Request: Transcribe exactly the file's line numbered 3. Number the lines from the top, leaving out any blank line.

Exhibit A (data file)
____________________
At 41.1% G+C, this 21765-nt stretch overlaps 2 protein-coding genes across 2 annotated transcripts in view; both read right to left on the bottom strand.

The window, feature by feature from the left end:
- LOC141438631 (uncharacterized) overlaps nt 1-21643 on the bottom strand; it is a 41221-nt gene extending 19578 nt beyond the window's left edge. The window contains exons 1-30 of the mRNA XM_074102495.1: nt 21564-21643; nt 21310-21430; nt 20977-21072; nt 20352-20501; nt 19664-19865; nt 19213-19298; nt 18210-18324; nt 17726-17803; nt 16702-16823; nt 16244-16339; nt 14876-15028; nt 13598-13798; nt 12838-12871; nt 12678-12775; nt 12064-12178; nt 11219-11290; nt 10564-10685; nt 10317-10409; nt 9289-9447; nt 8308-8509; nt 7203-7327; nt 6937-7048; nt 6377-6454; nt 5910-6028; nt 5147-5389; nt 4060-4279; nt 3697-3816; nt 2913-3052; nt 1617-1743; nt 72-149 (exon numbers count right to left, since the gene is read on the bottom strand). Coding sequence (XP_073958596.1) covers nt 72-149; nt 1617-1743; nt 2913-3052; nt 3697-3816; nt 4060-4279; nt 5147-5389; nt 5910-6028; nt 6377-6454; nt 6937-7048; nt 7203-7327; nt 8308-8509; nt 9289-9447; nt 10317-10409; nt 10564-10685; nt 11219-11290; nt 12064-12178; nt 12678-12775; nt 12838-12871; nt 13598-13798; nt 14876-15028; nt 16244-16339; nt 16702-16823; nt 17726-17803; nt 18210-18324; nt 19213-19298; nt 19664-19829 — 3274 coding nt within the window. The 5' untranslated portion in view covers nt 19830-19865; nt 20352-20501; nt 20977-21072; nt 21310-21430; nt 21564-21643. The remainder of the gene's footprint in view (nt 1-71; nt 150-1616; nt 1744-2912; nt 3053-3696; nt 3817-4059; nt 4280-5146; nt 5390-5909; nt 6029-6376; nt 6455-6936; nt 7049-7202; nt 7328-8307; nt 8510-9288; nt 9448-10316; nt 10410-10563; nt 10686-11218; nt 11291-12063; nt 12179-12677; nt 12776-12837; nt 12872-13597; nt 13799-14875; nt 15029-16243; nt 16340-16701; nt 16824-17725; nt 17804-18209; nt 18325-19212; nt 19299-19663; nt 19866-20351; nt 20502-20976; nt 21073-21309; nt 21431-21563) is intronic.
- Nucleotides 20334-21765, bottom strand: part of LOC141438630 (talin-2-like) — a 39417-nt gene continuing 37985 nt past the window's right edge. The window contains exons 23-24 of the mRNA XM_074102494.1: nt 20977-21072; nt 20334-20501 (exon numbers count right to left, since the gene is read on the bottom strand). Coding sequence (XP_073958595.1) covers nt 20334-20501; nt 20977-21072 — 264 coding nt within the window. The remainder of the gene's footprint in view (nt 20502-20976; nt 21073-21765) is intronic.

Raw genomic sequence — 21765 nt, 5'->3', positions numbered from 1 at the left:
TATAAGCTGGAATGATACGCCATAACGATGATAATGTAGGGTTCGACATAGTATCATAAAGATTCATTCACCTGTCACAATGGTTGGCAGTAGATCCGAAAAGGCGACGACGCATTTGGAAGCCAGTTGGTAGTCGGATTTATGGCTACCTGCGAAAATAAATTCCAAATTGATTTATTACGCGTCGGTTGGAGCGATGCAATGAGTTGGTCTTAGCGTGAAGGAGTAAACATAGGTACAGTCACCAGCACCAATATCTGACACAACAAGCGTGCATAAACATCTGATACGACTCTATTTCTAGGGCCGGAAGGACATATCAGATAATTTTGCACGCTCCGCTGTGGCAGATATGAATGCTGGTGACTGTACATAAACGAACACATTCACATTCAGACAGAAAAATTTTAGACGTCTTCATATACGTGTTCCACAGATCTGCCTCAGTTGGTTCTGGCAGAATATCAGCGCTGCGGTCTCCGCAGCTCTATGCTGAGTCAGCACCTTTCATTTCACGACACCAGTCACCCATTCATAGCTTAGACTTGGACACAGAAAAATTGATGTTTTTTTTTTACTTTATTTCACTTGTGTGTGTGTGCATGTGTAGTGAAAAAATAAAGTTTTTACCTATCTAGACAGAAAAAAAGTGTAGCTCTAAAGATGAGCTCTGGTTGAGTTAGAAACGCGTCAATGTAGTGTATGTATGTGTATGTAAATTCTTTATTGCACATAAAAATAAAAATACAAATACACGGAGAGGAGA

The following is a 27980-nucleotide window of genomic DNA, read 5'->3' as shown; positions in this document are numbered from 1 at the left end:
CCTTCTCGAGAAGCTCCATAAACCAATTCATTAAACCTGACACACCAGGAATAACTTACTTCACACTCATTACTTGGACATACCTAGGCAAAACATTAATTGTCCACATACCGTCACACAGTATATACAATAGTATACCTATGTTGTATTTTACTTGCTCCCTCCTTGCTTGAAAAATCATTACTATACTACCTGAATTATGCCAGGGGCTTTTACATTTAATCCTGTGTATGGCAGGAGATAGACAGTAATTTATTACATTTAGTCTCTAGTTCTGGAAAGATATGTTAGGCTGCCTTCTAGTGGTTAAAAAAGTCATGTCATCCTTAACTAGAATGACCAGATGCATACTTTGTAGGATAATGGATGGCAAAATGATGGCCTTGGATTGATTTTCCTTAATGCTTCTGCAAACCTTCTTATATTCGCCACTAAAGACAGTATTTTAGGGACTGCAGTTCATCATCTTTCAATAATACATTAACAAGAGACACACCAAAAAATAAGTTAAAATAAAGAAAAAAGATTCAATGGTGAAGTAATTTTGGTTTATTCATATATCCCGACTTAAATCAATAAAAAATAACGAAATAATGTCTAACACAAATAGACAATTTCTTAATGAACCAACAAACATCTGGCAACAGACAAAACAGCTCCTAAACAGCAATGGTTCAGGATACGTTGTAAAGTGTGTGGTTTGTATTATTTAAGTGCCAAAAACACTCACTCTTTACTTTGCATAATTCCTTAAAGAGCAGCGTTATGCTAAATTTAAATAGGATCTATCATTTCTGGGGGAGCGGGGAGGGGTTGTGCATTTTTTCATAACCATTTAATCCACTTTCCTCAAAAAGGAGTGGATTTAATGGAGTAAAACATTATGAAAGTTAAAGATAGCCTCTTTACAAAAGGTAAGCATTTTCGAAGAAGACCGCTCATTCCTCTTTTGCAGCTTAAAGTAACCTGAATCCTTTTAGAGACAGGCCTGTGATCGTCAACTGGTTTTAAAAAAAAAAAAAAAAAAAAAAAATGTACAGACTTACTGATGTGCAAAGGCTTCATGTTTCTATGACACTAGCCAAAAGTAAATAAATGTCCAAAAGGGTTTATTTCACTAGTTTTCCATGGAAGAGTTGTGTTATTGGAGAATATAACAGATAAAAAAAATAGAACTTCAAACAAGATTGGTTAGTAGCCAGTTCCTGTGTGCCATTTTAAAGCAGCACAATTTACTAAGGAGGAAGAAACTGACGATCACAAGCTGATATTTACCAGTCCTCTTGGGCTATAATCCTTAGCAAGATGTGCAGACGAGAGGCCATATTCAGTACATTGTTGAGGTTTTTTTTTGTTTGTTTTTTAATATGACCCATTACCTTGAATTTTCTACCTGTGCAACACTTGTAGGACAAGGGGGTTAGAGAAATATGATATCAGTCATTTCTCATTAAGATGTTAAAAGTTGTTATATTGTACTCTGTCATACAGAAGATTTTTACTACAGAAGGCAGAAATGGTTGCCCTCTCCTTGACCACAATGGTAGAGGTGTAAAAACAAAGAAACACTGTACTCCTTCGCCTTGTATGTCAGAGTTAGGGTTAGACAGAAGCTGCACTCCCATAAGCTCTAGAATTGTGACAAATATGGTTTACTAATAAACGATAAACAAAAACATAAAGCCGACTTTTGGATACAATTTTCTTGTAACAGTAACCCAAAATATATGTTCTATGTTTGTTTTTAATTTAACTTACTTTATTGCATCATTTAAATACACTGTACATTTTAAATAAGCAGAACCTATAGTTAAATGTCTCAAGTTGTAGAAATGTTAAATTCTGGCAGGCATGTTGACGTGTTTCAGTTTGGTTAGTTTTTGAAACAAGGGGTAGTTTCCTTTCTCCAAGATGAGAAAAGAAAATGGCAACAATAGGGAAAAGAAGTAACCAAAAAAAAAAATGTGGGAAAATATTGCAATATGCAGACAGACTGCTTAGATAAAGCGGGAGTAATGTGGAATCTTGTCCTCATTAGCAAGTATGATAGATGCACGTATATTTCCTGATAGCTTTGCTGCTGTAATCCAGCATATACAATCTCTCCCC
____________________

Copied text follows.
- LOC141438631 (uncharacterized) overlaps nt 1-21643 on the bottom strand; it is a 41221-nt gene extending 19578 nt beyond the window's left edge. The window contains exons 1-30 of the mRNA XM_074102495.1: nt 21564-21643; nt 21310-21430; nt 20977-21072; nt 20352-20501; nt 19664-19865; nt 19213-19298; nt 18210-18324; nt 17726-17803; nt 16702-16823; nt 16244-16339; nt 14876-15028; nt 13598-13798; nt 12838-12871; nt 12678-12775; nt 12064-12178; nt 11219-11290; nt 10564-10685; nt 10317-10409; nt 9289-9447; nt 8308-8509; nt 7203-7327; nt 6937-7048; nt 6377-6454; nt 5910-6028; nt 5147-5389; nt 4060-4279; nt 3697-3816; nt 2913-3052; nt 1617-1743; nt 72-149 (exon numbers count right to left, since the gene is read on the bottom strand). Coding sequence (XP_073958596.1) covers nt 72-149; nt 1617-1743; nt 2913-3052; nt 3697-3816; nt 4060-4279; nt 5147-5389; nt 5910-6028; nt 6377-6454; nt 6937-7048; nt 7203-7327; nt 8308-8509; nt 9289-9447; nt 10317-10409; nt 10564-10685; nt 11219-11290; nt 12064-12178; nt 12678-12775; nt 12838-12871; nt 13598-13798; nt 14876-15028; nt 16244-16339; nt 16702-16823; nt 17726-17803; nt 18210-18324; nt 19213-19298; nt 19664-19829 — 3274 coding nt within the window. The 5' untranslated portion in view covers nt 19830-19865; nt 20352-20501; nt 20977-21072; nt 21310-21430; nt 21564-21643. The remainder of the gene's footprint in view (nt 1-71; nt 150-1616; nt 1744-2912; nt 3053-3696; nt 3817-4059; nt 4280-5146; nt 5390-5909; nt 6029-6376; nt 6455-6936; nt 7049-7202; nt 7328-8307; nt 8510-9288; nt 9448-10316; nt 10410-10563; nt 10686-11218; nt 11291-12063; nt 12179-12677; nt 12776-12837; nt 12872-13597; nt 13799-14875; nt 15029-16243; nt 16340-16701; nt 16824-17725; nt 17804-18209; nt 18325-19212; nt 19299-19663; nt 19866-20351; nt 20502-20976; nt 21073-21309; nt 21431-21563) is intronic.